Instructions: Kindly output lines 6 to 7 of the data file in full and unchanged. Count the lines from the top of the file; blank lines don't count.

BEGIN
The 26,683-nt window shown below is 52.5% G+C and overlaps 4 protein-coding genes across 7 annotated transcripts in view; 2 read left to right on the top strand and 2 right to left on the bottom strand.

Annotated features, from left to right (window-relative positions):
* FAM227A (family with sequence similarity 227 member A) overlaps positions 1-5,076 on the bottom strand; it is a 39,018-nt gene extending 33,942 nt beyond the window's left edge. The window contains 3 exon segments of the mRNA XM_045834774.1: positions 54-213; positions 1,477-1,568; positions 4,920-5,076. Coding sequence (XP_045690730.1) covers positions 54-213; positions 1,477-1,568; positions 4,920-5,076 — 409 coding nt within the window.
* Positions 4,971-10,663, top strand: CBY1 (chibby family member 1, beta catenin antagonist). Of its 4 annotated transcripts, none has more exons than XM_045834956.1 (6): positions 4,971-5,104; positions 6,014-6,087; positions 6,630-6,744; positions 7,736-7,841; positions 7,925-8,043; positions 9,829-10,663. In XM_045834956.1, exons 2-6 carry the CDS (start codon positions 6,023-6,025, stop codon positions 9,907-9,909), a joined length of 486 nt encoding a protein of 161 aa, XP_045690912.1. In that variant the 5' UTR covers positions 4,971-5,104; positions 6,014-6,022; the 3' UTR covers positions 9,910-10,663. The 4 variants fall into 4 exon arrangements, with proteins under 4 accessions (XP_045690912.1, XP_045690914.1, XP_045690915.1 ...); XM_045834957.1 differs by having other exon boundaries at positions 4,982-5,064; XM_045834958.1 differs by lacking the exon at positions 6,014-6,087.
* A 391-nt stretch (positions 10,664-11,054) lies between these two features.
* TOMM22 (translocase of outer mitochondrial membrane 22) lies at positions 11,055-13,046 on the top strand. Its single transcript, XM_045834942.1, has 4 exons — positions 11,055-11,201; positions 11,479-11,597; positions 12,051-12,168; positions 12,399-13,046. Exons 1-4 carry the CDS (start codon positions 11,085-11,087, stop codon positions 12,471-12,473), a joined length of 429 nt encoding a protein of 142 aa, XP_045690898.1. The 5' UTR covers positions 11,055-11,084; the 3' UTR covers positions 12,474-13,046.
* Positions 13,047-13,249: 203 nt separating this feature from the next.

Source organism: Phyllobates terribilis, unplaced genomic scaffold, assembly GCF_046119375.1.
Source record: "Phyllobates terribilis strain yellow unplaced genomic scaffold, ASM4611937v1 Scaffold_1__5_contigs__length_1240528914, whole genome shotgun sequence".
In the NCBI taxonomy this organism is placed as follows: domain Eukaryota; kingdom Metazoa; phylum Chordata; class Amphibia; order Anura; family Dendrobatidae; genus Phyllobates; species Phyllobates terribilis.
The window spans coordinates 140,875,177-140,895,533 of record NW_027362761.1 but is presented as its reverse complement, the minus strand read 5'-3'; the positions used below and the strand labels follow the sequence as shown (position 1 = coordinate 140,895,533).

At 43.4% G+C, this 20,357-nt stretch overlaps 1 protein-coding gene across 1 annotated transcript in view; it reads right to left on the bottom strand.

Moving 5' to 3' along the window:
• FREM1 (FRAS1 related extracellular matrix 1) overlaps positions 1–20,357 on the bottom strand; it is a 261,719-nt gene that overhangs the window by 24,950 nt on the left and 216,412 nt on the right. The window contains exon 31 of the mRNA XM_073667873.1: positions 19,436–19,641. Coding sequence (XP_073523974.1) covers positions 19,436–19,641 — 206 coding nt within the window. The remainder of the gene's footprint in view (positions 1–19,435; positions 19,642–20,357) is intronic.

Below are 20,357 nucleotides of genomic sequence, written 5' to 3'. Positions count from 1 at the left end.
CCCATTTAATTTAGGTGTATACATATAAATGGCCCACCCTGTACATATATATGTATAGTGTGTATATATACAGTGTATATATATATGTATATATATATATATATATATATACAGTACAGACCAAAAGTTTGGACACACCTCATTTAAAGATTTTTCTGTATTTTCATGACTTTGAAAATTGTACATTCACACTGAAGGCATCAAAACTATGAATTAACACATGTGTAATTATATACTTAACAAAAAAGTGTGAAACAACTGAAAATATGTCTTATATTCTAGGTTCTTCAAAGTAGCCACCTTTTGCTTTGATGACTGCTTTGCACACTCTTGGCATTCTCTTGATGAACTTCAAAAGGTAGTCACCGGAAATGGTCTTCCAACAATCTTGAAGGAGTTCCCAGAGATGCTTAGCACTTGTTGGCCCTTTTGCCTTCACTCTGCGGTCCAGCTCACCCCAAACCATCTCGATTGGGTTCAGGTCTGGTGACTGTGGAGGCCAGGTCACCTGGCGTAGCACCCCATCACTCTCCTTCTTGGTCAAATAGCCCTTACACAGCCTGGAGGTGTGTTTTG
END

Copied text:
* TOMM22 (translocase of outer mitochondrial membrane 22) lies at positions 11,055-13,046 on the top strand. Its single transcript, XM_045834942.1, has 4 exons — positions 11,055-11,201; positions 11,479-11,597; positions 12,051-12,168; positions 12,399-13,046. Exons 1-4 carry the CDS (start codon positions 11,085-11,087, stop codon positions 12,471-12,473), a joined length of 429 nt encoding a protein of 142 aa, XP_045690898.1. The 5' UTR covers positions 11,055-11,084; the 3' UTR covers positions 12,474-13,046.
* Positions 13,047-13,249: 203 nt separating this feature from the next.